As Iraqi dictator Saddam Hussein was building up its chemical weapons arsenal with the help of a British firm, Margaret Thatcher’s government decided not to oppose it, fearing that otherwise it would be subjected to criticism.
In the 1980s Iraq, which was engaged in a brutal war against neighboring Iran, was seeking to boost its manufacture of chemical weapons. It succeeded, and numerous attacks resulted in estimated 50,000 Iranian deaths during the war and extra 50,000 deaths from prolonged effects of the weapons.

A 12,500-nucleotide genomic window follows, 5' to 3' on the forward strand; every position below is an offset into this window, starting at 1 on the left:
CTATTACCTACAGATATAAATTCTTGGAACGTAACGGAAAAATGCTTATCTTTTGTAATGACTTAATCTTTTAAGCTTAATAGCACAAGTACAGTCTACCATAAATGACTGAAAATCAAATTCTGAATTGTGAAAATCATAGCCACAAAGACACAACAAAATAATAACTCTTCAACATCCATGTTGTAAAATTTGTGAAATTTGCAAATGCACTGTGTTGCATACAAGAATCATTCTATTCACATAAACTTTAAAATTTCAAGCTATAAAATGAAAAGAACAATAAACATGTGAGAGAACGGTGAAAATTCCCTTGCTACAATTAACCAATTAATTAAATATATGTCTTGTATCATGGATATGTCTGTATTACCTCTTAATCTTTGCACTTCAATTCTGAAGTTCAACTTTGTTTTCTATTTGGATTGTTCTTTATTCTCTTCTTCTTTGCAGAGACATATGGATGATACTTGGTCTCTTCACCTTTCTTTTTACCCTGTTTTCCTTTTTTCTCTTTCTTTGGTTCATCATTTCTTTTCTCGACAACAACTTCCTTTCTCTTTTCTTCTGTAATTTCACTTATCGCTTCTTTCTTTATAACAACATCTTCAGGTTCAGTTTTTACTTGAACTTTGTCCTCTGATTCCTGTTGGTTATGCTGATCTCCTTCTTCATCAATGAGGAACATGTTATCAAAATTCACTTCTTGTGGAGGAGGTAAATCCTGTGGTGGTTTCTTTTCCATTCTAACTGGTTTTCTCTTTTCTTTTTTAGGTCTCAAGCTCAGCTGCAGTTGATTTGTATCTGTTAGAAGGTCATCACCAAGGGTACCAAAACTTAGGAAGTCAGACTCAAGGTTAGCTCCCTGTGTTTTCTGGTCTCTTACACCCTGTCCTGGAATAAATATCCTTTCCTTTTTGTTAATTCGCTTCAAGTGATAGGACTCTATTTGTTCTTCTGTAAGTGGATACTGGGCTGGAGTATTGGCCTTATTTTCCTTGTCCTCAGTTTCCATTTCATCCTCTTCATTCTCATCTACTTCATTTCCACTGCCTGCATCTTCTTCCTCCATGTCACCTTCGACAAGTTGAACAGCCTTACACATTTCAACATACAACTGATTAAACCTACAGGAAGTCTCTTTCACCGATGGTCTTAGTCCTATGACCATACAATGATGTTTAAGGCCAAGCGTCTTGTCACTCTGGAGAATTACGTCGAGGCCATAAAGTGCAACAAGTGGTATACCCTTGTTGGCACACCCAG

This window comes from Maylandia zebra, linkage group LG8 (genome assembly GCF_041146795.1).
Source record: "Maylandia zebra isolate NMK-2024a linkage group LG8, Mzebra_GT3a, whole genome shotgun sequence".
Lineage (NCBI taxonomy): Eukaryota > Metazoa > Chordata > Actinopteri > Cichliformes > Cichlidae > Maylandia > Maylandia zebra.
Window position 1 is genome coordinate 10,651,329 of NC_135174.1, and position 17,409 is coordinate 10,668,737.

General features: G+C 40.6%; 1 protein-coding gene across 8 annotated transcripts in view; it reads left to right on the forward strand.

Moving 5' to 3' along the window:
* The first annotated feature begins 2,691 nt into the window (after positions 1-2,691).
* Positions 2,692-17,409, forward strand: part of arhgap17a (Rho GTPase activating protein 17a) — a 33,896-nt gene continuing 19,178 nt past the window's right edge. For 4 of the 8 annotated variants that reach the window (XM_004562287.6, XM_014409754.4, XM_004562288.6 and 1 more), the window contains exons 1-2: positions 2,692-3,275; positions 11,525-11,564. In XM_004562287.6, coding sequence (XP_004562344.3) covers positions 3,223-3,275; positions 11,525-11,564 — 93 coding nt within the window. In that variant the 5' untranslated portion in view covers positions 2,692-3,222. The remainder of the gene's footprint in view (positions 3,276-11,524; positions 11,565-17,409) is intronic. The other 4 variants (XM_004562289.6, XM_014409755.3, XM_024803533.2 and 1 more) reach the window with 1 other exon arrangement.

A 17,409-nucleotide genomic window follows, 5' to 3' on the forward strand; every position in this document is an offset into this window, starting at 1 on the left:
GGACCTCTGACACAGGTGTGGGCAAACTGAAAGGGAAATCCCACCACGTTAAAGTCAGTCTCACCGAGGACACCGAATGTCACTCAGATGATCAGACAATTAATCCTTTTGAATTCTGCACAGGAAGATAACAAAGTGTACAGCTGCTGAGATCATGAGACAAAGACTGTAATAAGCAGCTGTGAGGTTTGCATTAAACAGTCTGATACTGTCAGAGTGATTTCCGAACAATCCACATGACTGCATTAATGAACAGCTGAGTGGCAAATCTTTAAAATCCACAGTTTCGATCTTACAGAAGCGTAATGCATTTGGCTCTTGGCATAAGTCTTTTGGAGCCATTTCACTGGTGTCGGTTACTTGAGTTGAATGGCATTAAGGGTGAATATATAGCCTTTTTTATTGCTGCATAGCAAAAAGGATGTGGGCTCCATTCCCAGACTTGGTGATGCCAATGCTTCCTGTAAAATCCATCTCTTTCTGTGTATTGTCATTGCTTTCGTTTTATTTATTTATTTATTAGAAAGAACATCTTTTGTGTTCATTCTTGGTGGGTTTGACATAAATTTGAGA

Iran, for its part, was never reported as using chemical weapons in the conflict. The disparity was a major factor in swaying public opinion against Baghdad.
In 1983, the British government learned about Saddam’s effort to produce mustard gas, but chose not to hamper it, partially because a British firm was involved, according to previously classified Foreign Office documents released this week to the National Archives in Kew, west London.
The company, Weir Pumps, supplied a number of pumps to an Indian contractor, which built a chemical plant in Iraqi Samarra. The plant was used to produce mustard gas, although the supplier ostensibly believed that the pumps would be used to make pesticides.